Remember the era of the good old-fashioned, sleeper hit? When a film like The Shawshank Redemption could open to complete indifference and yet slowly become one of the most highly regarded (and watched) films of all time? These days, such lack of immediate success is not tolerated. The opening weekend is the be-all and end-all, the headline news. So when Sex and the City 2 was beaten to the top spot in the US by a big green ogre called Shrek last month, it wasn't just Hollywood that took notice.
Its relative "failure" percolated into the public consciousness. Women who had imagined they would go decided perhaps they wouldn't bother - after all, it couldn't have been that good if more people went to see Prince of Persia. Why the box-office takings so quickly slumped is something of a mystery: it wasn't just the result of acerbic reviews. But two weeks later, rumours began circulating that SATC3 had been shelved. Limping home in third place on opening weekend had killed the prospect of another sequel. So it's unsurprising that trying to predict cinematic hits and misses has become increasingly important. Important enough, indeed, to become a big business all of its own.
Last week, US authorities approved trading in projected box-office takings, in the same way that financial traders speculate in the commodities market (also known as futures) on goods such as rice, cocoa or oil. It means investors can essentially speculate on the future success or failure of a film on the aptly-named "Trend Exchange". So if you invest in, say, Toy Story 3, and the market thinks it will take $200 million (Dh734 million) in its first weekend, you make money on everything it takes in over that. If it doesn't reach $200m, you lose.
Sounds like harmless fun if you have thousands of dollars to spare (it will be for professional investors only) and love the excitement of Hollywood, right? Not if you're the Motion Picture Association Of America, it doesn't. They called it "a new gambling platform that could be plagued by financial irregularities and manipulation". Some in the industry have suggested it would be remarkably easy for rival film companies to bet against a film from a competing studio.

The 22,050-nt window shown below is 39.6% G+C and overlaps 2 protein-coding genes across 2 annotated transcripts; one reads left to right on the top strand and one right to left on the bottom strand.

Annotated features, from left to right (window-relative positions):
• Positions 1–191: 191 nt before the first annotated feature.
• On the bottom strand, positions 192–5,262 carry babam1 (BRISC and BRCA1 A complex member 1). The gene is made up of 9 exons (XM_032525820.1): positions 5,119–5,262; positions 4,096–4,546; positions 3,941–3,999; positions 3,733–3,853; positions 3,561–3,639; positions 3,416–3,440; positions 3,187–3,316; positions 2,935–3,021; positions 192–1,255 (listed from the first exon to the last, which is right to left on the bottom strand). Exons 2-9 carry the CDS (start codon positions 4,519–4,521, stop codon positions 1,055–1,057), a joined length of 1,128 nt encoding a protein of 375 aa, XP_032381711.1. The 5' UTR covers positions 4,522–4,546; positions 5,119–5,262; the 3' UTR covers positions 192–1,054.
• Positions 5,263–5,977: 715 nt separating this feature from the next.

In an industry where buzz is key, if a futures contract is lessened in value, then the negative market activity will tarnish a film before it is even released. If filmmakers thought a slew of negative reviews before the opening weekend weren't bad enough, to see a movie flatlining on the Trend Exchange would just about seal the deal. Of course, seeing as Hollywood essentially runs on gossip and rumour, there is also the potential for insider trading. The company behind Trend Exchange, Veriana Networks, says it has stringent conflict of interest rules to prevent these kinds of antics, but it is difficult to see how this could be properly policed.
Interestingly, Veriana also suggests investment in film might actually increase thanks to the Trend Exchange, as it allows for Hollywood's moneymen to hedge the risks that come with making expensive movies. Essentially, they would be betting money against a film they have backed being a success, to insure themselves against a flop. Veriana call the practice "a risk mitigation opportunity at a reasonable price".
It will be fascinating to see how the Trend Exchange works, particularly because it opens up the possibility of a (well-off) film fan making some money out of his obsession. Whether it will have any effect on the film industry - or the success or failure of a movie - will be revealed in August when the Matt Dillon film Takers, rumoured to be the first on the Trend Exchange, is released. Last week, the Internet Movie Database had it "up 44 per cent in popularity". Will that make Takers a good buy? Who knows? One thing's for sure, a Danny Dyer film is probably not a good investment. This month, his current movie grossed a pitiful £205 (Dh1,100) during its opening weekend. It's widely regarded as a rotten film, deserving of its infamy and immediate disappearance. Hardly likely to ever attain sleeper-hit status.
But if Trend Exchange, with its crushing emphasis on the first weekend takings, does confirm that immediate success is the be-all and end-all, it means that in future, slow-burn classics in the mould of The Shawshank Redemption will be lost in the mêlée. And we will all be the poorer for that.